• Sleep schedules change – Gone are the days of sleeping through the night, at least for a while. Feedings and diaper changes are the new order of business. Our son is actually doing very well at sleeping in his crib without fussing, and about going back to sleep once the business is taken care of. Still, I was unprepared for what a drastic change would occur in sleep patterns.
  • Everything changes in an instant – Oh, I knew well in advance that things were going to change once the baby arrived, but nothing could prepare me for how much it does and just like that. Your entire heart opens up, your priorities are completely shifted, and your joy and awe reach heights that you could never have thought possible, all in a heartbeat.
  • Mrs. Beagle is amazing – It’s true that men could never go through the pain of childbirth. My wife is a truly amazing woman for carrying our son, delivering our son, and how she now takes care and loves him in a way that only a mother can.

What a blessing!

Answering A Reader: Our Own Child Care

In a comment to my last post, reader Dog Ate My Finances (love the name, by the way), asked why my wife doesn’t start her own child care to make up for the difference in pay that we’ll be taking once she leaves her job to have our baby.
There are some financial reasons and some non-financial reasons for not doing so. I’ll start with the financial reasons:

  • The local economy in Michigan is not that good. Many parents are pulling their kids out of day care as they are losing their jobs, so the market is very tight. As such, there would be no guarantee that it would even take off.
  • The costs involved are not something we’re interested in. To open a home day care would require significant costs for certification, licensing, as well as changes I’m sure that we’d have to make around the house. Not to mention insurance that would have to be taken out. While I wouldn’t mind someday taking the venture into a start-up, this isn’t a risk that we really want to take.

This leads me to the non-financial reasons of why this idea wouldn’t fly around here. The biggest is that my wife simply has no desire to continue in that role in a long term fashion. Right now, her and I are both excited for her to have the opportunity to focus on our baby.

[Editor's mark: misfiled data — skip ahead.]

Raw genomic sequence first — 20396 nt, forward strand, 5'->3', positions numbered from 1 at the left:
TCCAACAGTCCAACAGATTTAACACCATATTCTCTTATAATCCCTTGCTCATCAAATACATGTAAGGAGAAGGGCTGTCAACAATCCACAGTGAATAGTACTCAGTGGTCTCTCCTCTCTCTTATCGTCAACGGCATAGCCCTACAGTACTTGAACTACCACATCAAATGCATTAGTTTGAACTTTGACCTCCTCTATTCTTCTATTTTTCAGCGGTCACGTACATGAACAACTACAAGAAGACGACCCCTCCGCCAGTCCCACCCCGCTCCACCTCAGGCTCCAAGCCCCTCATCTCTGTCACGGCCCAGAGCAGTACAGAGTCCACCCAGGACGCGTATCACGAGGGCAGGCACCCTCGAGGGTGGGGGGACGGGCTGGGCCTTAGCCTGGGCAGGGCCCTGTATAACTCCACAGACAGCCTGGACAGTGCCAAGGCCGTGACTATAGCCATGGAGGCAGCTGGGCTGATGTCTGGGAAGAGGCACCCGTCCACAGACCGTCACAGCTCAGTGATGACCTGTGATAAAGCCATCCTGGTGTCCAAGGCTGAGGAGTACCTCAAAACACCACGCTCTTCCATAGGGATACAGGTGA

Her background in college was in Child Development. She had hoped to do something to the level where she could work within a health system or some other parallel position, and work with children who needed special assistance or had developmental needs. She didn’t have her teaching certificate, although this is something that she briefly considered, so classroom instruction was out of the question.
But to get the type of jobs that I described, at least here in Michigan, she would have needed a Masters Degree. She didn’t want to simply accumulate loans, so before she made that jump, she wanted to work for awhile, and see if she even was interested in pursuing that. Which would give her time to pay down some of the student loan debt she accumulated in her undergraduate studies. The job that was most available was working in child care facilities. These decisions were made solely by her as her and i were just dating at the time.
While she enjoys the interactions with children and is great at what she does, the bottom line is that she doesn’t have the passion to commit to it for a career. Now, before anybody says that taking care of our children is parallel, let me just say that there’s a huge difference in taking care of our children versus taking care of somebody else’s. She has a passion and a fire for one and not the other. I’ll let you guess which one!